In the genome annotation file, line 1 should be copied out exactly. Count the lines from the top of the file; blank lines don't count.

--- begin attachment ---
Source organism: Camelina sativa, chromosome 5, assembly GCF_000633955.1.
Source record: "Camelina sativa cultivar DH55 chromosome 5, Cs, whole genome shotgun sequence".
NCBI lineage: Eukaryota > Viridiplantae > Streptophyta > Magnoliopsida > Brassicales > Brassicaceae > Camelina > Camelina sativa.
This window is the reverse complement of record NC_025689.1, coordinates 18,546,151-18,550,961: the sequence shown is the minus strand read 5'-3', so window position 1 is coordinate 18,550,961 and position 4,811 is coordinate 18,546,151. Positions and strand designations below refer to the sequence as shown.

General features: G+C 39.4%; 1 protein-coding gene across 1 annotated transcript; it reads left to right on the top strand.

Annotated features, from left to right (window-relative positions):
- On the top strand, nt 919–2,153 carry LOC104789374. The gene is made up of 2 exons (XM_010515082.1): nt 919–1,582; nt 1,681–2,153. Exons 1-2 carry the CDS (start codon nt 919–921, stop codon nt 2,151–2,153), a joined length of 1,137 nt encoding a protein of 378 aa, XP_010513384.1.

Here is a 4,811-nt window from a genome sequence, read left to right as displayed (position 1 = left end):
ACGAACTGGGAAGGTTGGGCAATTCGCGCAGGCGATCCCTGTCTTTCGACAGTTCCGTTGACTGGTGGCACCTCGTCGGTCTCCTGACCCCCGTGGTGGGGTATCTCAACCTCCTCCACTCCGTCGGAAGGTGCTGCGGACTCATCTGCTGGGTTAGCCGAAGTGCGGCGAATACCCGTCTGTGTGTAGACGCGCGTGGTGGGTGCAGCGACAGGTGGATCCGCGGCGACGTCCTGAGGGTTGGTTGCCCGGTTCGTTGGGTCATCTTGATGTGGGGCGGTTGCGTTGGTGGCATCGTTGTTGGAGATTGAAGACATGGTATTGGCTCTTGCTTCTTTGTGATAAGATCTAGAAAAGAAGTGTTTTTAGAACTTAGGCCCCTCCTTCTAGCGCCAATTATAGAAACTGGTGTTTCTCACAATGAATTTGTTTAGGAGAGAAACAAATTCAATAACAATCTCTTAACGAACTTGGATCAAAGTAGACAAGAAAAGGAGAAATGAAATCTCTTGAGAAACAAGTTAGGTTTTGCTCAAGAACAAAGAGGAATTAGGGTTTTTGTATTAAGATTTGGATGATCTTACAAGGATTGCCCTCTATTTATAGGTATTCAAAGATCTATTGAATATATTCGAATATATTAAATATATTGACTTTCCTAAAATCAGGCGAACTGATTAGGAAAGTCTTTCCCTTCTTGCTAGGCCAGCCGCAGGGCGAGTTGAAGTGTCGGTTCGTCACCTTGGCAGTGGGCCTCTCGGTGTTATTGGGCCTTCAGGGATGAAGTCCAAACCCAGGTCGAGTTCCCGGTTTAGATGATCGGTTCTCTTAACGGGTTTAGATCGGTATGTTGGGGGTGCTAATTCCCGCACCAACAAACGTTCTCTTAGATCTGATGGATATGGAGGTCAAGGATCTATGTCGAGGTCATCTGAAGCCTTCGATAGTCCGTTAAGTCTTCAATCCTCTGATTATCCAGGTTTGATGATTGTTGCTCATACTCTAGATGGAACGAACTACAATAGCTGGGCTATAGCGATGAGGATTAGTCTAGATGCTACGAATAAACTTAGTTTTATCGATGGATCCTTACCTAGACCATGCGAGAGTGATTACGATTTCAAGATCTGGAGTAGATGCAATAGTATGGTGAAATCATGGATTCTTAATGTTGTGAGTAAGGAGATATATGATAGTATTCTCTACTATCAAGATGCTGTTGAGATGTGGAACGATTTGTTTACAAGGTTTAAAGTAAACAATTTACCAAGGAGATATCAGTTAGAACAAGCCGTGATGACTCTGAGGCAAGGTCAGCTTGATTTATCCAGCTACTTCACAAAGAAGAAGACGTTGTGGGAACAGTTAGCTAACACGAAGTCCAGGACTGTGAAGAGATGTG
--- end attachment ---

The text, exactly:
Source organism: Camelina sativa, chromosome 5, assembly GCF_000633955.1.